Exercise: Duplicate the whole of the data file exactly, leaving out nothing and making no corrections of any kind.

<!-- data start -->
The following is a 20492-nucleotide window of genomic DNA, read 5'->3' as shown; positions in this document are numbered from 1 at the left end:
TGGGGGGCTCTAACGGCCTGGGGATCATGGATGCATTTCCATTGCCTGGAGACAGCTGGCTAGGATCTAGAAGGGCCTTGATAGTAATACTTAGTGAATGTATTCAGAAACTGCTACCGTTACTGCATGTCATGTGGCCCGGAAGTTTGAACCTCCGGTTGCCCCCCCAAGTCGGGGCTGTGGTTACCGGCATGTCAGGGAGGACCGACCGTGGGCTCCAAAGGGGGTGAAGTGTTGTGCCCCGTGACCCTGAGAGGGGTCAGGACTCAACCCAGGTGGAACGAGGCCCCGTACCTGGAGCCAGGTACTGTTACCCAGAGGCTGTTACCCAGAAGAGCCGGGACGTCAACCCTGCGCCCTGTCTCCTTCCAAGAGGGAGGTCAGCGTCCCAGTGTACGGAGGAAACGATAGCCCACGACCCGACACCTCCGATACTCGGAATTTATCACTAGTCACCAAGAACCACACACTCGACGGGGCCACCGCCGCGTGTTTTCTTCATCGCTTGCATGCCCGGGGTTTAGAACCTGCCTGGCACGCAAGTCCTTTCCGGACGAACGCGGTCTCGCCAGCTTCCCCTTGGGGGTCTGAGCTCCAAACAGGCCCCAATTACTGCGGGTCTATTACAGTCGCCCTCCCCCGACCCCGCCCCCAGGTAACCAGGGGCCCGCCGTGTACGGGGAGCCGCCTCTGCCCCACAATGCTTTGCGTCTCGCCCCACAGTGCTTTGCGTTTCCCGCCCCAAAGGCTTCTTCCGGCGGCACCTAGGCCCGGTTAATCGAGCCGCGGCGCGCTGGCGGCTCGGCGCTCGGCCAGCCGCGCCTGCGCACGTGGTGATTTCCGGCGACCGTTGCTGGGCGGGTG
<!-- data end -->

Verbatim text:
The following is a 20492-nucleotide window of genomic DNA, read 5'->3' as shown; positions in this document are numbered from 1 at the left end:
TGGGGGGCTCTAACGGCCTGGGGATCATGGATGCATTTCCATTGCCTGGAGACAGCTGGCTAGGATCTAGAAGGGCCTTGATAGTAATACTTAGTGAATGTATTCAGAAACTGCTACCGTTACTGCATGTCATGTGGCCCGGAAGTTTGAACCTCCGGTTGCCCCCCCAAGTCGGGGCTGTGGTTACCGGCATGTCAGGGAGGACCGACCGTGGGCTCCAAAGGGGGTGAAGTGTTGTGCCCCGTGACCCTGAGAGGGGTCAGGACTCAACCCAGGTGGAACGAGGCCCCGTACCTGGAGCCAGGTACTGTTACCCAGAGGCTGTTACCCAGAAGAGCCGGGACGTCAACCCTGCGCCCTGTCTCCTTCCAAGAGGGAGGTCAGCGTCCCAGTGTACGGAGGAAACGATAGCCCACGACCCGACACCTCCGATACTCGGAATTTATCACTAGTCACCAAGAACCACACACTCGACGGGGCCACCGCCGCGTGTTTTCTTCATCGCTTGCATGCCCGGGGTTTAGAACCTGCCTGGCACGCAAGTCCTTTCCGGACGAACGCGGTCTCGCCAGCTTCCCCTTGGGGGTCTGAGCTCCAAACAGGCCCCAATTACTGCGGGTCTATTACAGTCGCCCTCCCCCGACCCCGCCCCCAGGTAACCAGGGGCCCGCCGTGTACGGGGAGCCGCCTCTGCCCCACAATGCTTTGCGTCTCGCCCCACAGTGCTTTGCGTTTCCCGCCCCAAAGGCTTCTTCCGGCGGCACCTAGGCCCGGTTAATCGAGCCGCGGCGCGCTGGCGGCTCGGCGCTCGGCCAGCCGCGCCTGCGCACGTGGTGATTTCCGGCGACCGTTGCTGGGCGGGTG